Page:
Michael Heseltine`s Former Belgravia Mansion is on sale for £28m

Date Published 24 February 2023

The nearly 7000 sqft central London townhouse is where the Tory politician launched his failed leadership against Margaret Thatcher.

T his grade II listed mansion in Belgravia, London, exudes a very modern kind of grandeur, betraying little of its history. A golden lift ensures its residents never have to walk more than a few paces, despite its six storeys. Its two basement floors are stocked with the now-obligatory gym,
mosaic-tiled pool, spa and wine cellar; there's a playroom big enough to house an entire nursery school class, and a service kitchen for your chef-in-residence - creature comforts that the present tenants regard as essential. Given their rent is set at £15,000 a week, or £780,000 a year, they probably have a point.
However, go back just over 30 years and the property on Chapel Street, a stone's throw from the grounds of Buckingham Palace, looked - and felt - very different. It was within the drawing room, decorated with mock Greek columns and a Grecian frieze, that the toppling of Margaret Thatcher, the longest-serving British prime minister in the 20th century, was decided over several months by
Michael Heseltine, the mansion's owner then, and his co-plotters. It was outside this very property on November 14, 1990, with his wife, Anne, by his side, that Heseltine declared his intention to stand against her for the Conservative leadership.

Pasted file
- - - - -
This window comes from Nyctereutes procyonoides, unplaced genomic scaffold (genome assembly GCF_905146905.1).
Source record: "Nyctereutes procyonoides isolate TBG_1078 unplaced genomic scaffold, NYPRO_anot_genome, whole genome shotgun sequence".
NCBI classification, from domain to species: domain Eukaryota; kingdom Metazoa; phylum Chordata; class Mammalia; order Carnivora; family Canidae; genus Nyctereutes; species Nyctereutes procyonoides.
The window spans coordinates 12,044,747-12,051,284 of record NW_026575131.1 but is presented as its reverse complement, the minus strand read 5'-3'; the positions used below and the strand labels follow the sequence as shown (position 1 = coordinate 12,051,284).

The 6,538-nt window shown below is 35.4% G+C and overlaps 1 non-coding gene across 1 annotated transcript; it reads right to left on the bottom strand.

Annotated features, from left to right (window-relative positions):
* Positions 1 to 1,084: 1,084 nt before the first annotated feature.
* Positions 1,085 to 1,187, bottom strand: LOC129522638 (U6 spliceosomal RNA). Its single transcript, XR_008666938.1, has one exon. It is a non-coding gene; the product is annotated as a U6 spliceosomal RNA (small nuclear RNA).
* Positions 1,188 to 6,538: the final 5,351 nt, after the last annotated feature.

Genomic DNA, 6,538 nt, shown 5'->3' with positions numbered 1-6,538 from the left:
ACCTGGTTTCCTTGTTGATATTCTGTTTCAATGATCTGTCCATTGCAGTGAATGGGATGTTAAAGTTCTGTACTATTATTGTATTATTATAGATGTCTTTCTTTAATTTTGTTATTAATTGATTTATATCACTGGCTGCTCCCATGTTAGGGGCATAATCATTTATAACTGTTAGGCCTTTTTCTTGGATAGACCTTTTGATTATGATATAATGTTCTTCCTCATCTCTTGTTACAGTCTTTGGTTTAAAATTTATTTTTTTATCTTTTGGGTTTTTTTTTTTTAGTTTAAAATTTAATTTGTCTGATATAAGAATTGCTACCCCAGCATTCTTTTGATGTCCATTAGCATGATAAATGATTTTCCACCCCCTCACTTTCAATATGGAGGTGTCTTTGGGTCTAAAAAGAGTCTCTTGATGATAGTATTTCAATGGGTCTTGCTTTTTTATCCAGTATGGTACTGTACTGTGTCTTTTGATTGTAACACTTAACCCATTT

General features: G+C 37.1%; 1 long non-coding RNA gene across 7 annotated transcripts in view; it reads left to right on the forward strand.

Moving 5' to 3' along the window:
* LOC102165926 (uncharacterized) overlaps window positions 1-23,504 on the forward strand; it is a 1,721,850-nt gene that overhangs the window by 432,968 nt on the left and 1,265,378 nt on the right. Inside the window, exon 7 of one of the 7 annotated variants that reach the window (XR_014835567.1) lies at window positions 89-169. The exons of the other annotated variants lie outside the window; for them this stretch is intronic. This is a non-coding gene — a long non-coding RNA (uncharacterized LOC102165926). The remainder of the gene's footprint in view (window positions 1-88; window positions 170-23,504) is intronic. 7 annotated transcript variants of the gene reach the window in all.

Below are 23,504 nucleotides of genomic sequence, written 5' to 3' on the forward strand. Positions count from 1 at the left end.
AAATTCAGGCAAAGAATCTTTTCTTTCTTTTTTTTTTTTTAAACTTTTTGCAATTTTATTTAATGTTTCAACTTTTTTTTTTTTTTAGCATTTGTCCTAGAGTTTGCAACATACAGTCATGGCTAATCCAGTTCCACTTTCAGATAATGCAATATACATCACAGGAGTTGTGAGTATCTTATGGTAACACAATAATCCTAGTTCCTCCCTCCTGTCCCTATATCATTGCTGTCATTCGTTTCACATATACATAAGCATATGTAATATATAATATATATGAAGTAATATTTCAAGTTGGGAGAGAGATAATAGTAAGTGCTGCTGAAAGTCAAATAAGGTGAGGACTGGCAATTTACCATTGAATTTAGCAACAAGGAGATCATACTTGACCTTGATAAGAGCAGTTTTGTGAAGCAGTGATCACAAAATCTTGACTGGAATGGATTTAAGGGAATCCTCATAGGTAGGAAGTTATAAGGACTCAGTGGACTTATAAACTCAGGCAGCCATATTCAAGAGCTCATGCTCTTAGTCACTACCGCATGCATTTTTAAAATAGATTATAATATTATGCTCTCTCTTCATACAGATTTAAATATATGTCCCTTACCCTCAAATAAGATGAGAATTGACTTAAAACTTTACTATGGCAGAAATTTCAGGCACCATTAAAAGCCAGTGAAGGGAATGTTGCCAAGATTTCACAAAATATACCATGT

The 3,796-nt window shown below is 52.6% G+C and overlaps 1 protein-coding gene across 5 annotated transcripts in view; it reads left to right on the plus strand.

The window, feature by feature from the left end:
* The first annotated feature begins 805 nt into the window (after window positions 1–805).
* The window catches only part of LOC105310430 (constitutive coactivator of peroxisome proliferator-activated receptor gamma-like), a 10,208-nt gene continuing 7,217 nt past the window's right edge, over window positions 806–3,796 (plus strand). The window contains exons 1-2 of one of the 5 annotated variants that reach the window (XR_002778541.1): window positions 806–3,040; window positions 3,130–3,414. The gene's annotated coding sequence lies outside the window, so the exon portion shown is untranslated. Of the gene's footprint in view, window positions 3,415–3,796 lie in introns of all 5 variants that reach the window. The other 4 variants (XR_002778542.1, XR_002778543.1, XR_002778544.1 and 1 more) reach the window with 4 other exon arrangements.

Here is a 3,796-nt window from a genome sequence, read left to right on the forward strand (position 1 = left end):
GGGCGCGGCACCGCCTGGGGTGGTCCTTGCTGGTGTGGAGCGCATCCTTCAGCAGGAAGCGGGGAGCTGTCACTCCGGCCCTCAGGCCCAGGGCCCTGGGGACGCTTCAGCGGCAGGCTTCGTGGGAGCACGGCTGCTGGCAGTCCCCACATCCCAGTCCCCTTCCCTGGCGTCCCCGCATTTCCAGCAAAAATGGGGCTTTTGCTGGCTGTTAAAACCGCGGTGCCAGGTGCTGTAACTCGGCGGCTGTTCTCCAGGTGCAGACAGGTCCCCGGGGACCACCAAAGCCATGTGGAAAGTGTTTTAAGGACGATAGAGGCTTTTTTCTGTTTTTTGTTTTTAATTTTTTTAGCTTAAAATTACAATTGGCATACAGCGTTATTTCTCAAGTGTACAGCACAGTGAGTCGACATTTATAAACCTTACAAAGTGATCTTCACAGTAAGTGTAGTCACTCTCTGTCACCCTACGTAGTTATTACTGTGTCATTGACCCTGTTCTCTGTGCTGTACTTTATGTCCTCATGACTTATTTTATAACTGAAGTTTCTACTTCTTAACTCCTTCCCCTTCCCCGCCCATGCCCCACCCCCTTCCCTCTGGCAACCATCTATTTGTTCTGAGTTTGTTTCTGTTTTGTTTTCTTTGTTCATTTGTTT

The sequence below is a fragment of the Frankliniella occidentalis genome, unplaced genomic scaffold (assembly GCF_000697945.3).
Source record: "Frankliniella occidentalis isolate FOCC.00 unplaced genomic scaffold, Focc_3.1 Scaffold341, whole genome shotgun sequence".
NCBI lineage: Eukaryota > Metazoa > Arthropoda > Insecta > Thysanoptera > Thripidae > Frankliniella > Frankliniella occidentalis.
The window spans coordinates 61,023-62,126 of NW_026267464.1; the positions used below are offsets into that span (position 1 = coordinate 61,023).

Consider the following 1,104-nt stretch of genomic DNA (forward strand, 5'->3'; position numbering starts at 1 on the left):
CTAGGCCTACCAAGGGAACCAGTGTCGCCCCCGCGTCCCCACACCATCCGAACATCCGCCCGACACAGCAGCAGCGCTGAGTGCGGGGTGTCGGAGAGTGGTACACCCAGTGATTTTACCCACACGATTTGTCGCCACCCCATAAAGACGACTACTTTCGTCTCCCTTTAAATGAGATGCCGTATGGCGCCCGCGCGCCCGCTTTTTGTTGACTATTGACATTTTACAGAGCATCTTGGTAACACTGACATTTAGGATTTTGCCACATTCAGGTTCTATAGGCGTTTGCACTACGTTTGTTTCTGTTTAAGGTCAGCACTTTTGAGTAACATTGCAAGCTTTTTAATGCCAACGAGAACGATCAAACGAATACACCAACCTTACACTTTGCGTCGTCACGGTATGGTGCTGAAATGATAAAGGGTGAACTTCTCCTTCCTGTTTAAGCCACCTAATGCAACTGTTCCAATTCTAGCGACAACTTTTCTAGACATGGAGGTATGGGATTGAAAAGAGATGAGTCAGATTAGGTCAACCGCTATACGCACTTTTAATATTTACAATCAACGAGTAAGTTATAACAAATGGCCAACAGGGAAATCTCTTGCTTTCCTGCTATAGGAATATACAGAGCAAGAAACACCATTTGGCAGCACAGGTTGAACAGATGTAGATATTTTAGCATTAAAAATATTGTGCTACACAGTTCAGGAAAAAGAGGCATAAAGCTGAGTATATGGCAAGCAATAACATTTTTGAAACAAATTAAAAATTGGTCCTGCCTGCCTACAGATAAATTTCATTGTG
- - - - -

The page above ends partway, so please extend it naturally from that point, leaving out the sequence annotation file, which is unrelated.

In the event the plot didn't quite succeed. Heseltine lost the leadership ballot, but the rebellion he triggered was enough to cause the tidal wave of chaos that forced Thatcher to quit later that year and to be replaced by John Major, who was prime minister until the election of Tony Blair and New Labour in 1997.
Heseltine sold the house in 2013 for £11.5 million to Terrace Development Agency Corp, a company registered in the British Virgin Islands, the true ownership of which has never been revealed. After securing planning permission in 2014 from Westminster council, it was lavishly refurbished by its new owners before being rented out for its present princely sum - it is now on the market for £28 million with Rokstone Properties.

The townhouse, which was built in the late 18th century, was already higher and wider than the surrounding buildings before its refurbishment. But the work done to the property since 2014 means it now has substantially more space than Heseltine had, with two new storeys below ground level adding 900 sq ft to the house and creating room for the inevitable pool, spa, gym and wine cellar, as well as a gigantic nursery.
In a departure from its old decor, which was described as being old-fashioned and "stuffed with mahogany and paintings", it is now filled with mod cons and bling, including chandeliers hanging in most rooms, although parts of the house are starting to look a little tired after years of tenancy.

The work to the six-bedroom house, completed by the construction company London Projects, also did away with Heseltine's enormous banqueting hall at the rear of the house where febrile plotting was said to have taken place, replacing it with a fairly modest back garden of 30ft by 20ft.
Plenty of period features remain despite the modernisation: the imposing grand entrance hall has been kept, as has the panelling that lines it, while the original staircase still winds its way up the property. The ground, second and third floors have deep sash windows, while cornicing and coving have been retained in many places. The black double front doors with window arch have also been preserved. In total the house now extends to nearly 7,000 sq ft.

"There are very few homes in Belgravia with both a garden and lift," says Becky Fatemi, founder of Rokstone. "We expect to sell to a high net worth individual who values exquisite attention to detail but wants to move straight into a fully furnished property."
£28 million; rokstone.com